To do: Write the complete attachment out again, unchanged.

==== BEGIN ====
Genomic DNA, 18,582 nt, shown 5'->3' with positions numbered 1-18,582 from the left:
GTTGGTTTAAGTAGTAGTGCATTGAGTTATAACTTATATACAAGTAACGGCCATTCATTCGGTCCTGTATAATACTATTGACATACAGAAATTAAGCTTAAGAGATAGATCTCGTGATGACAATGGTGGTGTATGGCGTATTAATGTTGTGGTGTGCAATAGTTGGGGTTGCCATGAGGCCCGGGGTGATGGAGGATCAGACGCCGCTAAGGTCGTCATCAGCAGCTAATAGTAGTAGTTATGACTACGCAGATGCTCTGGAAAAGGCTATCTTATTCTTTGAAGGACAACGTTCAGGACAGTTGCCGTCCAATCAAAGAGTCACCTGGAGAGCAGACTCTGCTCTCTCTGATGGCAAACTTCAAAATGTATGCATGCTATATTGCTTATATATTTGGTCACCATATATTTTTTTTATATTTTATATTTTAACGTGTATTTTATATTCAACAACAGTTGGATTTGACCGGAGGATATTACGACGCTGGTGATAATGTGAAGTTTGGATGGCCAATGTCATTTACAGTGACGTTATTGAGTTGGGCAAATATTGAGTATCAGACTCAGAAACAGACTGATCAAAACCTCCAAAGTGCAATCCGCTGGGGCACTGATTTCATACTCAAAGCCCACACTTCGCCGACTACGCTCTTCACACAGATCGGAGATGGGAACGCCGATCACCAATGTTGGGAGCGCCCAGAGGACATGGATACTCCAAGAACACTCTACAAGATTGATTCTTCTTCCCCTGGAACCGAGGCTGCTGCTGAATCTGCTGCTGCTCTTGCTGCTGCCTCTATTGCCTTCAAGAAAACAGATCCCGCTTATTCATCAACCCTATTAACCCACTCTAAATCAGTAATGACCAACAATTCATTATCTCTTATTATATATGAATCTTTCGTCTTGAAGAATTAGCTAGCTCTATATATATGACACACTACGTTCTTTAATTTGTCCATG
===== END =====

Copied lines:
Genomic DNA, 18,582 nt, shown 5'->3' with positions numbered 1-18,582 from the left:
GTTGGTTTAAGTAGTAGTGCATTGAGTTATAACTTATATACAAGTAACGGCCATTCATTCGGTCCTGTATAATACTATTGACATACAGAAATTAAGCTTAAGAGATAGATCTCGTGATGACAATGGTGGTGTATGGCGTATTAATGTTGTGGTGTGCAATAGTTGGGGTTGCCATGAGGCCCGGGGTGATGGAGGATCAGACGCCGCTAAGGTCGTCATCAGCAGCTAATAGTAGTAGTTATGACTACGCAGATGCTCTGGAAAAGGCTATCTTATTCTTTGAAGGACAACGTTCAGGACAGTTGCCGTCCAATCAAAGAGTCACCTGGAGAGCAGACTCTGCTCTCTCTGATGGCAAACTTCAAAATGTATGCATGCTATATTGCTTATATATTTGGTCACCATATATTTTTTTTATATTTTATATTTTAACGTGTATTTTATATTCAACAACAGTTGGATTTGACCGGAGGATATTACGACGCTGGTGATAATGTGAAGTTTGGATGGCCAATGTCATTTACAGTGACGTTATTGAGTTGGGCAAATATTGAGTATCAGACTCAGAAACAGACTGATCAAAACCTCCAAAGTGCAATCCGCTGGGGCACTGATTTCATACTCAAAGCCCACACTTCGCCGACTACGCTCTTCACACAGATCGGAGATGGGAACGCCGATCACCAATGTTGGGAGCGCCCAGAGGACATGGATACTCCAAGAACACTCTACAAGATTGATTCTTCTTCCCCTGGAACCGAGGCTGCTGCTGAATCTGCTGCTGCTCTTGCTGCTGCCTCTATTGCCTTCAAGAAAACAGATCCCGCTTATTCATCAACCCTATTAACCCACTCTAAATCAGTAATGACCAACAATTCATTATCTCTTATTATATATGAATCTTTCGTCTTGAAGAATTAGCTAGCTCTATATATATGACACACTACGTTCTTTAATTTGTCCATG